Is prosocial behaviour a missing link between green space quality and child health-related outcomes?
Social Psychiatry and Psychiatric Epidemiology
Background: This study aimed to investigate prosocial behaviour—those behaviours that benefit others or enhance relationships with others—as a mediator of the associations between green space quality and child health-related outcomes (physical activity, mental health, and health-related quality of life (HRQOL)). Methods: This study involved data from 4983 children with 10-year follow-up (2004–2014) retrieved from the Longitudinal Study of Australian Children. Green space quality (the exposure), prosocial behaviour (the candidate mediator), and child health-related outcomes were assessed biennially based on caregiver reports. Causal mediation analysis was used, with four mediation models developed for each outcome. Results: Mediation by prosocial behaviour appeared in the late childhood mediation model with higher mediation proportions reported compared to models of earlier and middle childhood. Prosocial behaviour had moderate mediation consistency for the association between green space quality and physical activity enjoyment, but no mediation was evident for other physical activity variables. Prosocial behaviour had low mediation consistency for child mental health (internalising and externalising subscales). Similarly, low mediation consistency of prosocial behaviour was also evident for all HRQOL variables, such as physical, emotional, social, school functioning, psychosocial health, and total quality of life (QOL). Conclusion: Prosocial behaviour partially mediated the association between green space quality and child health-related outcomes (physical activity enjoyment, mental health, and HRQOL). Improving the quality of neighbourhood green space that supports the development of prosocial behaviour may result in better child health-related outcomes. Other physical activity variables might not specifically relate to social interactions, and therefore, no mediation by prosocial behaviour was apparent.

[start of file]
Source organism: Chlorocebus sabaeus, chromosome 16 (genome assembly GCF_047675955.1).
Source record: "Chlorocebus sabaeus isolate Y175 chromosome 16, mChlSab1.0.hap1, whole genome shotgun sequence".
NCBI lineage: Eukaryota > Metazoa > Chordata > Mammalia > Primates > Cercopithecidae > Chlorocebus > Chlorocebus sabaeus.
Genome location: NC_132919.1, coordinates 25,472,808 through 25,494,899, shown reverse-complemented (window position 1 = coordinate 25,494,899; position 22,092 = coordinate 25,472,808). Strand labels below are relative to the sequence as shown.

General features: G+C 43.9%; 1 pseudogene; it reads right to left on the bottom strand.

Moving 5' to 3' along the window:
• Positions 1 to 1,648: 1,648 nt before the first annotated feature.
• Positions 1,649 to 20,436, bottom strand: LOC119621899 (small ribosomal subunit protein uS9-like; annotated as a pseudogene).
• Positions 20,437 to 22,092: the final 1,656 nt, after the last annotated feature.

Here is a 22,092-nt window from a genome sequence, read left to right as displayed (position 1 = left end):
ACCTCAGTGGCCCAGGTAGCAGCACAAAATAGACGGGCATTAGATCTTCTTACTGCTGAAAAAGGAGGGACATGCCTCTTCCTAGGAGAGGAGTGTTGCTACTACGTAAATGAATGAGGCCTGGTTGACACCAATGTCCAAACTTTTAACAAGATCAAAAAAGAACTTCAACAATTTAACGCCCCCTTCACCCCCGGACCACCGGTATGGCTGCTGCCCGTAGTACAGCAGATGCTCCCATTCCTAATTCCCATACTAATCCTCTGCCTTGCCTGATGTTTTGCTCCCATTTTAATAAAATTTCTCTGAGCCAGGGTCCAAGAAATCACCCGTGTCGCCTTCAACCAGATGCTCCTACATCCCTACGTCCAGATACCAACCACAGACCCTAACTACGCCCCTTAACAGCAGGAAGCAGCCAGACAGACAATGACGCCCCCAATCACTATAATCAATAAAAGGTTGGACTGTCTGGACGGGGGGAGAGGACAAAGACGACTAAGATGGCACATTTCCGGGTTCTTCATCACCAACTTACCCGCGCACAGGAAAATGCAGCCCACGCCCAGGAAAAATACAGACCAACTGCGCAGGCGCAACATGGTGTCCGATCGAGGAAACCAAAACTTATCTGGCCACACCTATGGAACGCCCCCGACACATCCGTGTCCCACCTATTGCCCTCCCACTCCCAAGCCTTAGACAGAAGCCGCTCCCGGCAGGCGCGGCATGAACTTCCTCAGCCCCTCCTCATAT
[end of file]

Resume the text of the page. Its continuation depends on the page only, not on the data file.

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National Health and Medical Research Council